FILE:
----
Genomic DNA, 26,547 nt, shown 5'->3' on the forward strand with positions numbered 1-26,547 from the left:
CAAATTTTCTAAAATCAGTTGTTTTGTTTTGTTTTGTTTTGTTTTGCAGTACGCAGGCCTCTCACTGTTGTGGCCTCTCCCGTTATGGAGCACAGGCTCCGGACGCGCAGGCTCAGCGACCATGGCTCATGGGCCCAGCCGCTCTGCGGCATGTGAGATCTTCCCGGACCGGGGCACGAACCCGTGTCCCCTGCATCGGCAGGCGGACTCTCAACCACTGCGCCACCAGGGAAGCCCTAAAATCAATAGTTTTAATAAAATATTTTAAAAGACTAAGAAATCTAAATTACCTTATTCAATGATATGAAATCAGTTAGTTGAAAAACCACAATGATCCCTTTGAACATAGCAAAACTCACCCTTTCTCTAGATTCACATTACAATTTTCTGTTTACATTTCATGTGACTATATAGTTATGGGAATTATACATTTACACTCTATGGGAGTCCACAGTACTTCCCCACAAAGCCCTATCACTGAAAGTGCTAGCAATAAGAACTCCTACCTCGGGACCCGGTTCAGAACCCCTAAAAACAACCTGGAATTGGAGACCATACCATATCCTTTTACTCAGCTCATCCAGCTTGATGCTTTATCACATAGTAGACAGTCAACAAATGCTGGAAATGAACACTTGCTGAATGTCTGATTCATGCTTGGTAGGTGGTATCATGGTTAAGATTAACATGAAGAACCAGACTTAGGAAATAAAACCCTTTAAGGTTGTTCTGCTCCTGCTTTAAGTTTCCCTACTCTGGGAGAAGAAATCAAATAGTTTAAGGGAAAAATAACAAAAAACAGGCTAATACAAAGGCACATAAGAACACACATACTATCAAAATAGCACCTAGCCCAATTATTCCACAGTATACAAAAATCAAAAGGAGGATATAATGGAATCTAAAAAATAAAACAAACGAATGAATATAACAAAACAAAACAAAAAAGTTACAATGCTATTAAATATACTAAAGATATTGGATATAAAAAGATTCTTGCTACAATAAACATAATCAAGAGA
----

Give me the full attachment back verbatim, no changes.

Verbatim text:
Genomic DNA, 26,547 nt, shown 5'->3' on the forward strand with positions numbered 1-26,547 from the left:
CAAATTTTCTAAAATCAGTTGTTTTGTTTTGTTTTGTTTTGTTTTGCAGTACGCAGGCCTCTCACTGTTGTGGCCTCTCCCGTTATGGAGCACAGGCTCCGGACGCGCAGGCTCAGCGACCATGGCTCATGGGCCCAGCCGCTCTGCGGCATGTGAGATCTTCCCGGACCGGGGCACGAACCCGTGTCCCCTGCATCGGCAGGCGGACTCTCAACCACTGCGCCACCAGGGAAGCCCTAAAATCAATAGTTTTAATAAAATATTTTAAAAGACTAAGAAATCTAAATTACCTTATTCAATGATATGAAATCAGTTAGTTGAAAAACCACAATGATCCCTTTGAACATAGCAAAACTCACCCTTTCTCTAGATTCACATTACAATTTTCTGTTTACATTTCATGTGACTATATAGTTATGGGAATTATACATTTACACTCTATGGGAGTCCACAGTACTTCCCCACAAAGCCCTATCACTGAAAGTGCTAGCAATAAGAACTCCTACCTCGGGACCCGGTTCAGAACCCCTAAAAACAACCTGGAATTGGAGACCATACCATATCCTTTTACTCAGCTCATCCAGCTTGATGCTTTATCACATAGTAGACAGTCAACAAATGCTGGAAATGAACACTTGCTGAATGTCTGATTCATGCTTGGTAGGTGGTATCATGGTTAAGATTAACATGAAGAACCAGACTTAGGAAATAAAACCCTTTAAGGTTGTTCTGCTCCTGCTTTAAGTTTCCCTACTCTGGGAGAAGAAATCAAATAGTTTAAGGGAAAAATAACAAAAAACAGGCTAATACAAAGGCACATAAGAACACACATACTATCAAAATAGCACCTAGCCCAATTATTCCACAGTATACAAAAATCAAAAGGAGGATATAATGGAATCTAAAAAATAAAACAAACGAATGAATATAACAAAACAAAACAAAAAAGTTACAATGCTATTAAATATACTAAAGATATTGGATATAAAAAGATTCTTGCTACAATAAACATAATCAAGAGA